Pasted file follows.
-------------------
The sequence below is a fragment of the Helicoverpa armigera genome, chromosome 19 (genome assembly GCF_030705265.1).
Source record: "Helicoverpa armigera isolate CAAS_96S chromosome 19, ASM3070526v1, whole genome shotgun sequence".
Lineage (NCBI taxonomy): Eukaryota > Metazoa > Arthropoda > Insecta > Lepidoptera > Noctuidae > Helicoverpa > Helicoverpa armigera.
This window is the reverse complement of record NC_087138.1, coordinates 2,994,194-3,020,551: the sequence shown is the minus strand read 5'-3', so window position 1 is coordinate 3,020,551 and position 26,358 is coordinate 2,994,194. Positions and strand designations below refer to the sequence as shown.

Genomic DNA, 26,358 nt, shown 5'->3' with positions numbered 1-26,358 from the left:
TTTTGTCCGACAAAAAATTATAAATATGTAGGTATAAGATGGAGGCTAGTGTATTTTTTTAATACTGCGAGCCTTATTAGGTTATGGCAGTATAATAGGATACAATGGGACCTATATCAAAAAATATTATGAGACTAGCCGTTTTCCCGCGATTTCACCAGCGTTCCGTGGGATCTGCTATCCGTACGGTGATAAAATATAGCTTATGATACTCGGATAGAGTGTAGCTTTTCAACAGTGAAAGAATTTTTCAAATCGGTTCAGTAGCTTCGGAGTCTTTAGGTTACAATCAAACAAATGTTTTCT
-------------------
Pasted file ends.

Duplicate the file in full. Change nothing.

The sequence below is a fragment of the Helicoverpa armigera genome, chromosome 19 (genome assembly GCF_030705265.1).
Source record: "Helicoverpa armigera isolate CAAS_96S chromosome 19, ASM3070526v1, whole genome shotgun sequence".
Lineage (NCBI taxonomy): Eukaryota > Metazoa > Arthropoda > Insecta > Lepidoptera > Noctuidae > Helicoverpa > Helicoverpa armigera.
This window is the reverse complement of record NC_087138.1, coordinates 2,994,194-3,020,551: the sequence shown is the minus strand read 5'-3', so window position 1 is coordinate 3,020,551 and position 26,358 is coordinate 2,994,194. Positions and strand designations below refer to the sequence as shown.

Genomic DNA, 26,358 nt, shown 5'->3' with positions numbered 1-26,358 from the left:
TTTTGTCCGACAAAAAATTATAAATATGTAGGTATAAGATGGAGGCTAGTGTATTTTTTTAATACTGCGAGCCTTATTAGGTTATGGCAGTATAATAGGATACAATGGGACCTATATCAAAAAATATTATGAGACTAGCCGTTTTCCCGCGATTTCACCAGCGTTCCGTGGGATCTGCTATCCGTACGGTGATAAAATATAGCTTATGATACTCGGATAGAGTGTAGCTTTTCAACAGTGAAAGAATTTTTCAAATCGGTTCAGTAGCTTCGGAGTCTTTAGGTTACAATCAAACAAATGTTTTCT